Middle East Growth to Slow in 2024 on Gaza Conflict: IMF Chief

Sun Feb 11 2024
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DUBAI: The International Monetary Fund (IMF) said on Sunday that Middle East economies were lagging below growth projections due to the Israel-Gaza conflict, even as the international economic outlook remained resilient.

IMF managing director Kristalina Georgieva told the Arab Fiscal Forum in Dubai that despite uncertainties, the global economy has been surprisingly resilient. She warned of a potential wider impact on regional economies of continued war in Gaza.

In a regional economic report in January, the IMF revised its GDP growth forecast for the Middle East and North Africa down to 2.9 percent this year, lagging below October projections due to the war in Gaza.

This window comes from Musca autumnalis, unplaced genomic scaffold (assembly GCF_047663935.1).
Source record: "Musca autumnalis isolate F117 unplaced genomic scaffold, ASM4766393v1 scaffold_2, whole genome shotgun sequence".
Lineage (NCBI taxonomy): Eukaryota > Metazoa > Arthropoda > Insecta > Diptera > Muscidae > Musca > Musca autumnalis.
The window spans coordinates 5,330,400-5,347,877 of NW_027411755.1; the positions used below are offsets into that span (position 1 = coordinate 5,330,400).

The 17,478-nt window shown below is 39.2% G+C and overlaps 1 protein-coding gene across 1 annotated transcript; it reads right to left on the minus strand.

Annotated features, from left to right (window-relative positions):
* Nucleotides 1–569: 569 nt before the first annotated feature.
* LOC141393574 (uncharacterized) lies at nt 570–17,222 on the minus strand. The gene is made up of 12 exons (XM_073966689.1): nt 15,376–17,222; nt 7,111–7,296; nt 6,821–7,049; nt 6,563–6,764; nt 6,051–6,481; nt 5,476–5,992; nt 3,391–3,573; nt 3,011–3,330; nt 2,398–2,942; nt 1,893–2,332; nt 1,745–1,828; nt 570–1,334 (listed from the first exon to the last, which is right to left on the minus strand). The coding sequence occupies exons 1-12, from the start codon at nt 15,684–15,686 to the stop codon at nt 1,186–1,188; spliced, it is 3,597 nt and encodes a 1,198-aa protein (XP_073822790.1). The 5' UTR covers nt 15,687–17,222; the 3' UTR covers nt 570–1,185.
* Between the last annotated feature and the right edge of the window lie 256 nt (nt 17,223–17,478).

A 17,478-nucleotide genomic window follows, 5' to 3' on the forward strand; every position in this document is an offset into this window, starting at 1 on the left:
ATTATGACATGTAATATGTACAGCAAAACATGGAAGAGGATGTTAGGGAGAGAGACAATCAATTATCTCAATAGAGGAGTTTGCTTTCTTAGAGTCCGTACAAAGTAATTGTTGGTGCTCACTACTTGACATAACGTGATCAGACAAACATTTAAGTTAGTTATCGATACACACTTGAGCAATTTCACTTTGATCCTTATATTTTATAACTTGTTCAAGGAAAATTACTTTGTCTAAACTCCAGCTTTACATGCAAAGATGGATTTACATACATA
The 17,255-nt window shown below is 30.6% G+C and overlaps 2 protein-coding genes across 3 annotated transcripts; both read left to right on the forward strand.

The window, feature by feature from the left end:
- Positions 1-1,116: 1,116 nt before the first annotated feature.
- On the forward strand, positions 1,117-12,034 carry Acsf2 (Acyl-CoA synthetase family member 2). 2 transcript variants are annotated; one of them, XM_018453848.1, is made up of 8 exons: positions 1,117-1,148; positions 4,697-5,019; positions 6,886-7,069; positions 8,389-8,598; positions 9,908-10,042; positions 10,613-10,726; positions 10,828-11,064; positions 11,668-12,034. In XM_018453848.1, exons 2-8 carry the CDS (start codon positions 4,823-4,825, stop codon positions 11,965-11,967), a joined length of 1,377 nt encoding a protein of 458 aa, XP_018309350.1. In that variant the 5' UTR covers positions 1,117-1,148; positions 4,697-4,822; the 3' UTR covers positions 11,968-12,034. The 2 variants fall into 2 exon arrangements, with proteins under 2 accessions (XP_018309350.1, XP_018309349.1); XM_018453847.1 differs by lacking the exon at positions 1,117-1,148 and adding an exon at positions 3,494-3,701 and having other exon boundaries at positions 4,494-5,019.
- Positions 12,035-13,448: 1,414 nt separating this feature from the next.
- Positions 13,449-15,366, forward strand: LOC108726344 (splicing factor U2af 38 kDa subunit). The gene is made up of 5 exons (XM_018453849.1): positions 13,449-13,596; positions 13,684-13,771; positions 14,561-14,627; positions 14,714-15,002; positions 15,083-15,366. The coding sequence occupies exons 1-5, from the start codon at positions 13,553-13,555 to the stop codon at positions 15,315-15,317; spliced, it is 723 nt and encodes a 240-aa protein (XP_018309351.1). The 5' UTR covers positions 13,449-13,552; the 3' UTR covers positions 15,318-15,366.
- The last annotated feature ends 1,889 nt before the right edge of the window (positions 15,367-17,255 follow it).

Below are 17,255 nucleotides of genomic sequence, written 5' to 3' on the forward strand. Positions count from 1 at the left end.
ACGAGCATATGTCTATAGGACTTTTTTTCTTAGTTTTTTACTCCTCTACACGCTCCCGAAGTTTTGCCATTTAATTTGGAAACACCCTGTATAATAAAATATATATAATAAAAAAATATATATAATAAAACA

IMF Forecasts Higher Global Economic Growth

Last month, the IMF edged its forecast for international economic growth higher, upgrading the outlook for both the United States (US) and China and citing faster-than-expected easing of inflation.

Georgieva said economies neighboring Israel and the Palestinian territories witnessed the conflict weighing on tourism revenues, while Red Sea strikes weighed on freight costs internationally.

She told the forum on the sidelines of the World Governments Summit that those factors compounded the challenges of economies that are still recovering from previous shocks.

Houthis in Yemen have been targeting commercial ships with drones and missiles in the Red Sea since mid-November and say their strikes are in solidarity with Palestinians as Israel attacks Gaza. However, the United States and its allies characterize them as indiscriminate and a menace to international trade.

Several global shipping companies have been diverting traffic to the Cape of Good Hope, a longer route than through the Suez Canal of Egypt.

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